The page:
Community Comes First on the Road to Inclusion
Supporting Student Success at the College of DuPage
Popcorn and and Promoting Personalized Learning
The aroma of fresh popcorn filled the air outside the “Access and Accommodations Office” at the College or DuPage, as members of the Learning Technologies team passed out Ally swag and popcorn to students passing by. While the team may spend the majority of their time working with faculty on their courses, they still play an active role in helping students take advantage of available digital tools to enhance their learning. On this day, they are letting students know about Ally’s alternative formats, and where to find them in their courses. In Episode 6 of the Ally Tour podcast, the Learning Technologies team shares more about their efforts to promote the learning benefits of the alternative formats and support a more inclusive COD campus.
The second largest community college in the country, COD is nestled in the picturesque town of Glen Ellyn, Illinois, just 30 miles west from Downtown Chicago. With several connected buildings stretching across the campus, COD can feel like a labyrinth of hallways, classrooms, collaborative learning spaces, offices, and Starbucks. But it was clear during our Ally Tour stop that no matter where a student might wander in the halls of COD, they are certain to find a supporting and knowledgeable educational professional to help them along in their journey.
Like many community colleges, COD provides opportunities for career and academic advancement to diverse students, including a growing population of students with diagnosed disabilities. Studies over the last decade report 71% of students with disabilities attend community college (Barnett, 2006), though only 8% of students with disabilities ultimately complete a college degree (US Dept of Education, 2017). Helping ensure students with diagnosed disabilities as well as students with undiagnosed disabilities and other unique learning needs have equitable opportunities for success is therefore a campus-wide commitment, and a key area of focus for the Learning Technologies team.
I have a student with a visual impairment, I have students who are physically impaired, this [Ally] is excellent for them. And then we have students with emotional disorders, which Ally also is very helpful for them because any level of frustration as far as being able to access something, they just quit, they’re done- “This is too hard”. When they use Ally and see that it is easier, it’s more accessible, they don’t feel so defeated right away.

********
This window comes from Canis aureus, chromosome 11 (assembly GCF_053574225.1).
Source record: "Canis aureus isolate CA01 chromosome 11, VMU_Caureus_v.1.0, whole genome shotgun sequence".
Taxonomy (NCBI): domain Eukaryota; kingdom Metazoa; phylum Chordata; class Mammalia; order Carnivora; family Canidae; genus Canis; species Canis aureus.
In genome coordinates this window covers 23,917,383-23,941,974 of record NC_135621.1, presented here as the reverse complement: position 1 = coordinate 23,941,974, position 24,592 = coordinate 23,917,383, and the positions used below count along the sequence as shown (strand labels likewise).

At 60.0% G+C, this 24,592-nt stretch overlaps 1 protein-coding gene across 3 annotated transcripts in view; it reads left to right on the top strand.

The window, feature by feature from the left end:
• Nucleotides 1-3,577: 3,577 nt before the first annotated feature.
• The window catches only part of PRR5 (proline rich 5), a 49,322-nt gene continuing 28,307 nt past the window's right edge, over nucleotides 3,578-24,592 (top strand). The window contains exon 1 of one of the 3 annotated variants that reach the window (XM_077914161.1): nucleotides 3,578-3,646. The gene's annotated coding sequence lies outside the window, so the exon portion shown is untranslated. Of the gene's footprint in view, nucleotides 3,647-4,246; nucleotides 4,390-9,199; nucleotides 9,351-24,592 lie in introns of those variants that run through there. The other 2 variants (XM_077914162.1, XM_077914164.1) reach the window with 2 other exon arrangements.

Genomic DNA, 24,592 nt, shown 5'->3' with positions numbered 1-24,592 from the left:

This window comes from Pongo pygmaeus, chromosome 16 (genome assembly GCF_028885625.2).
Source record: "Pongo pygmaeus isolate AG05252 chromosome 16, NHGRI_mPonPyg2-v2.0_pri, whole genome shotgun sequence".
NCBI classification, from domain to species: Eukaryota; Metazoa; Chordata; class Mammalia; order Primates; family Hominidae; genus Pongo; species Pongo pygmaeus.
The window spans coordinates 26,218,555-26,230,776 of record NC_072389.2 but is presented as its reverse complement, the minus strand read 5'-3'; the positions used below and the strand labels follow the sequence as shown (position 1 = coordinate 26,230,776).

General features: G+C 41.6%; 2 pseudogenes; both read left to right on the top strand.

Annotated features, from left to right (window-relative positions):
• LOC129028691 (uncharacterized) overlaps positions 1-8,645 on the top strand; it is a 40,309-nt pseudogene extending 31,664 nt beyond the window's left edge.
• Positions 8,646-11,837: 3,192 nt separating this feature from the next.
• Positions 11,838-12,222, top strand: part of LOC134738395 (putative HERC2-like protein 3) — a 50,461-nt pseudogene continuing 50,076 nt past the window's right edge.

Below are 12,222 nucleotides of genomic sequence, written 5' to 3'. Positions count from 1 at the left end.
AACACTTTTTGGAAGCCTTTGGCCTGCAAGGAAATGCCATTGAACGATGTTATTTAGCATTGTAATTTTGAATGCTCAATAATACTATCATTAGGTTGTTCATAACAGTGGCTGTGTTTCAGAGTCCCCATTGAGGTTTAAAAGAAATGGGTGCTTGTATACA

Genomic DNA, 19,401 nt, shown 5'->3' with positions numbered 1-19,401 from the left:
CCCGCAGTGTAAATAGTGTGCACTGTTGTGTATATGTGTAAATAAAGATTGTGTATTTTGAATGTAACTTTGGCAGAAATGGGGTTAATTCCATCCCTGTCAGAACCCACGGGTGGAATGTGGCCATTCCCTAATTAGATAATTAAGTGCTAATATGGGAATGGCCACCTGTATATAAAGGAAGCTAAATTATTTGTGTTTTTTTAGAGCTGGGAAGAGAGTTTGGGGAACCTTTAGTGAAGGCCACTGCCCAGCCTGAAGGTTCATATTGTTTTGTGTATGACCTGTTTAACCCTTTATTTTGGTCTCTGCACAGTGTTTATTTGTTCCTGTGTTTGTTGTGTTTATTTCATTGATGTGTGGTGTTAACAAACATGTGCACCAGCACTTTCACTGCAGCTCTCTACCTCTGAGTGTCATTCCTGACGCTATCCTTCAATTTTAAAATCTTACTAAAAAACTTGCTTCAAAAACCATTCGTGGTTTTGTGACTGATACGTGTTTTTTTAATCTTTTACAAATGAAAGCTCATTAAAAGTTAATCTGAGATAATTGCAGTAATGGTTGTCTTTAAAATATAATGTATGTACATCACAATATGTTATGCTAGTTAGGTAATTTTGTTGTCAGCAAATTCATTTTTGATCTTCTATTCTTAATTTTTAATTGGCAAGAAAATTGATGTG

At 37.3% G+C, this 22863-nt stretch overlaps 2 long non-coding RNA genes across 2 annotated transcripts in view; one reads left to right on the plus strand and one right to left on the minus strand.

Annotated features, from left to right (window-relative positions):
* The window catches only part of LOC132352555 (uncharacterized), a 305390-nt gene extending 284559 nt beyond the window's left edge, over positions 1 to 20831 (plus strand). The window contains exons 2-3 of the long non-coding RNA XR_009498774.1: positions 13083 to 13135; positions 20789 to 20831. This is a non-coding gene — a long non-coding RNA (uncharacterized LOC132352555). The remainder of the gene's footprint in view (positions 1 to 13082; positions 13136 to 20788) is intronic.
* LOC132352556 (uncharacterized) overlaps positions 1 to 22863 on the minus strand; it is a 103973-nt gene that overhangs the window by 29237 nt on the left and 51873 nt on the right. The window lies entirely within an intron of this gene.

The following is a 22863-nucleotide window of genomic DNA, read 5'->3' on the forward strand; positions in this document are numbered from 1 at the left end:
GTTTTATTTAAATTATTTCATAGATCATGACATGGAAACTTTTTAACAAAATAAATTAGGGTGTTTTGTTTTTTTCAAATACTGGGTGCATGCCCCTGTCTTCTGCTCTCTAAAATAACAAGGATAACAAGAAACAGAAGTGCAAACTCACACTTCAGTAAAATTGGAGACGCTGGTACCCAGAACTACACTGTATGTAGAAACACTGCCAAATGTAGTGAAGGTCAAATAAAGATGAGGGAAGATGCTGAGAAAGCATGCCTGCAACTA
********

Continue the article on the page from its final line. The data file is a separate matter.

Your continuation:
– Sarah Bryan, High School Transitions Case Manager
Universal Design as a “Guided Pathway” for All Students
To support their diverse learners, instructional designers Becky Benkert and Michael Maxse work with faculty to infuse universal design principles in their courses, such as providing students with course content in different modalities so that they have options to learn in ways that work best for them. Susan Landers, manager of the Learning Technologies department, describes how tools like Ally that help promote these universal design for learning principles have also helped raise awareness and drive momentum for broader student success efforts, such as the “Guided Pathways” program designed to make navigating the college experience easier and more effective.
Having things laid out in the same way on a consistent basis reduces confusion for everybody not just visually blind students, but for everybody.
– Zach, Student Accounting Major
For a student like Zach (featured in the video above), access to course materials that work with his screen reader can make a difference between an easier path and a harder path. During my Tour visits, I’m sometimes asked by instructors why a properly Tagged PDF is important to accessibility. Zach explained this in quite clear terms to me: When he is using his screen reader to listen to a document, there are moments when things suddenly appear out of order, and the document no longer makes logical sense. At this point, he’s realized the reading order of the document has not been properly tagged, and it’s going to be near impossible to grasp the material out of order. He’ll need to make a trip to the Access and Accommodations Office to have the PDF remediated before he can complete his work. Yet despite some of these challenges, Zach’s own perseverance and the vast network of support at COD keep him on a pathway toward a career in accounting and business. And while fixing all the untagged PDFs will take some time, using Ally to readily identify courses where those untagged PDFs appear can help accessibility and remediation professionals like Maureen Price and Kelli Kerns ensure that Zach has his accessible course materials before he sits down to read them.
Everyone learns differently, and maybe one thing might be good for one student but another student might be struggling. And as a teacher, you’d want both students to be successful in the end.
– Colleen, Student Sports Studies
As we departed COD and prepared for the 260 mile drive to Southern Illinois Edwardsville University, I felt a deep sense of community among the learning technologies team and the broader campus. I think sometimes, the journey to inclusive education becomes overwhelmed by document remediation and content accessibility, but we shouldn’t forget that inclusion begins in the content of the relationships that form between people. I was reminded by the close knit, supportive, and fun-loving people at DuPage that the pathway to inclusion truly begins in the community, and once we have made a collective commitment to a more inclusive campus for everyone, only then can we begin navigating through the barriers and challenges that stand before us.